16—Wisconsin has two natural bridges only about 40 miles apart. This soaring arch is in Natural Bridge State Park, just outside Leland, WI on CTH C. Below this arch is a cave that anthropologists say may be one of the oldest sites of human habitation in North America. The natural bridges were created by the enormous erosive power of the outwash from melting glaciers to the north. There were four periods of glaciation, but for reasons that are still unclear, southwestern Wisconsin was never under glacial ice.
17—One of the best views of the Wisconsin river and a lot of the surrounding territory is from the top of Ferry Bluff about six miles west of Sauk City, WI, just off STH 60. Ferry Bluff is so-named because in the days before bridges spanned the river, a ferry boat operated from near the foot of the bluff.
18—The greatest and largest freshwater lake in the world is Lake Superior and part of its south shore forms the northern boundary of Wisconsin. About ten miles west of Hurley, WI, and only a few miles from Saxon, WI, is Saxon Harbor. A couple years ago, the marina at Saxon Harbor was devastated by a massive storm that tragically took the lives of four people around the region. As I write this, the reconstruction of the marina is still underway, but the view of the lake is still there and still breathtaking.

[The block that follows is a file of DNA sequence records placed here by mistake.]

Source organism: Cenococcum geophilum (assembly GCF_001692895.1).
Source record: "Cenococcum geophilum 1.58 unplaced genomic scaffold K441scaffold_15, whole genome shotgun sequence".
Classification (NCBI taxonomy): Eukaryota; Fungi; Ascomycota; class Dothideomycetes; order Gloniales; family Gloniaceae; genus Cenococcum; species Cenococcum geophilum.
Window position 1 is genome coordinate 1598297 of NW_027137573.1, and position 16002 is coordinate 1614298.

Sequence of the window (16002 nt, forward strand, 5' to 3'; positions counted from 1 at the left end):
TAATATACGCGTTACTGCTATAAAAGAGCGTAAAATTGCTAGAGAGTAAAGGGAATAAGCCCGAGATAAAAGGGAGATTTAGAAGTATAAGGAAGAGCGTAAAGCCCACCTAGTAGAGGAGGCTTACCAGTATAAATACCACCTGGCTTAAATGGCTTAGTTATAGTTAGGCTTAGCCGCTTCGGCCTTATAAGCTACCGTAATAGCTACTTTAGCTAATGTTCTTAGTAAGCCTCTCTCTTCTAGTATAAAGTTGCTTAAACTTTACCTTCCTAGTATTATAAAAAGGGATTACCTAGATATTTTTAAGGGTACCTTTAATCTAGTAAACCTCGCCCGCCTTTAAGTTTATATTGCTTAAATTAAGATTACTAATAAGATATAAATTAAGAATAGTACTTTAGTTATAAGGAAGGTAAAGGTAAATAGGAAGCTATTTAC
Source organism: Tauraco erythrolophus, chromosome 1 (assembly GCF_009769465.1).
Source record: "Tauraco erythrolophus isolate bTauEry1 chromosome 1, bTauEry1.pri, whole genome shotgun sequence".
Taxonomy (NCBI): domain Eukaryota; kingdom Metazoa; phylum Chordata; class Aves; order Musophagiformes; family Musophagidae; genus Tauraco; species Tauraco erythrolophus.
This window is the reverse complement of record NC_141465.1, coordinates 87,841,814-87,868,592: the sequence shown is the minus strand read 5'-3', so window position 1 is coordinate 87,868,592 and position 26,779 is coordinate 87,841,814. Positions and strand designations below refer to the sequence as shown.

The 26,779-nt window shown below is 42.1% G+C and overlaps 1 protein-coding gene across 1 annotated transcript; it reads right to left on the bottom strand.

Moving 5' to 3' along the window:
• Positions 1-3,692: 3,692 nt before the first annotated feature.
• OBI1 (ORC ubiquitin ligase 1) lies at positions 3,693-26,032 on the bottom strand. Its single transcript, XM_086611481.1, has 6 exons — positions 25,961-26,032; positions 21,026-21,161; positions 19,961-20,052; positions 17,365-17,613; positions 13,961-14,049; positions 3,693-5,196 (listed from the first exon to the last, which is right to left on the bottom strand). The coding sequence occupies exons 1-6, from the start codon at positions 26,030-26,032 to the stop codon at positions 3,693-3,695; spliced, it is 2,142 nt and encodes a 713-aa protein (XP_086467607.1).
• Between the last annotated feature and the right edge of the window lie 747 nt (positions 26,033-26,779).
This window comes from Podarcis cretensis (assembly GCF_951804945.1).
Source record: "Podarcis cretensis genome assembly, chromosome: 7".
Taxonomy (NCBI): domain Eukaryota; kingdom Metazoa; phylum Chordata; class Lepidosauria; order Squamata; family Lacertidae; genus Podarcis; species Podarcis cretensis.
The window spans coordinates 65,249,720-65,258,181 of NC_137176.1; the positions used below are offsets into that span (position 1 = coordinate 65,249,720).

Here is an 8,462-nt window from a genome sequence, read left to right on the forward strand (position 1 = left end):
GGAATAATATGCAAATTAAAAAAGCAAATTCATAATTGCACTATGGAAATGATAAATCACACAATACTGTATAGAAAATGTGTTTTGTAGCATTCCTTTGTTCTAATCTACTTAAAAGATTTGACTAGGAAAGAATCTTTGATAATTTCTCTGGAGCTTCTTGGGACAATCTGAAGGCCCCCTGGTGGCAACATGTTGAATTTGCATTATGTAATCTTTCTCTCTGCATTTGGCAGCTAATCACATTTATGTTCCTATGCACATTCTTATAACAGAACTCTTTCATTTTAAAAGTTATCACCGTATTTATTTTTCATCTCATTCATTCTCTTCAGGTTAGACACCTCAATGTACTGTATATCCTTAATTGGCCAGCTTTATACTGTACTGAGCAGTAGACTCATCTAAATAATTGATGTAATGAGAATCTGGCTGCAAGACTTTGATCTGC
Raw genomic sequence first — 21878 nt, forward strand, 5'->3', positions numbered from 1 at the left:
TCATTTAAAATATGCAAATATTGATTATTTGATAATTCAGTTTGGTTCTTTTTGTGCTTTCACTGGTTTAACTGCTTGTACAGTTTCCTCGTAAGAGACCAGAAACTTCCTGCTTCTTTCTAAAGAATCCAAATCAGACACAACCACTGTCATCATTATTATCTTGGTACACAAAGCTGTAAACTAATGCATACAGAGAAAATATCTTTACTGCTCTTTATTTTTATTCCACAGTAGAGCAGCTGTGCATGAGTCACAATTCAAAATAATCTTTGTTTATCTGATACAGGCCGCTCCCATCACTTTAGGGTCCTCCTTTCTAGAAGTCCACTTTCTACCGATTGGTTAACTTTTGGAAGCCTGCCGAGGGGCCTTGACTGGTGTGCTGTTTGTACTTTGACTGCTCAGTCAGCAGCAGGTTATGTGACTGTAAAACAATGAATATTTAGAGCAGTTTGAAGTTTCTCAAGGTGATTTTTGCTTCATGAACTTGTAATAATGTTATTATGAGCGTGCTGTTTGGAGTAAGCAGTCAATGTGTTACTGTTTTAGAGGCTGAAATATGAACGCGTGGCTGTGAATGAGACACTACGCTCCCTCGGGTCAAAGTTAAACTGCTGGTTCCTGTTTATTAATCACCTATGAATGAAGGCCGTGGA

19—Pier Park in Rockbridge, WI, along STH 80 is home to the other of Wisconsin’s two natural bridges. The Pine river cuts right through a natural tunnel in a massive sandstone wall-like formation in the park. Another natural tunnel a few yards away is high and dry, allowing you to walk through to the other side of the formation where the rest of the park is located. A stairway to the top of the foundation lets you walk on the sod at the level most of the area might have been before the meltwater from the northern glaciers carved the topsoil and sandstone away, creating the formation that’s left.
20—Another geographic feature of the land in Wisconsin that was created over millennia by erosion is the canyon at Parfrey’s Glen in Sauk county. It is craggy, cool and beautiful and only a short walk from the parking lot. Located on CTH DL, not far from Devil’s Lake State Park it is a feature that many riders on their way to the state park overlook—but they shouldn’t.
Well, that’s the sampling of some of my favorite images—and through that, of some of my favorite places and points of interest. I guess one of the things I enjoy about these images is that when it is bitter cold outside and the snow is piling up and getting out on a bike is a long way off, revisiting images like this is a way to revisit those places as well. Even though that, like spring, may be a long way off.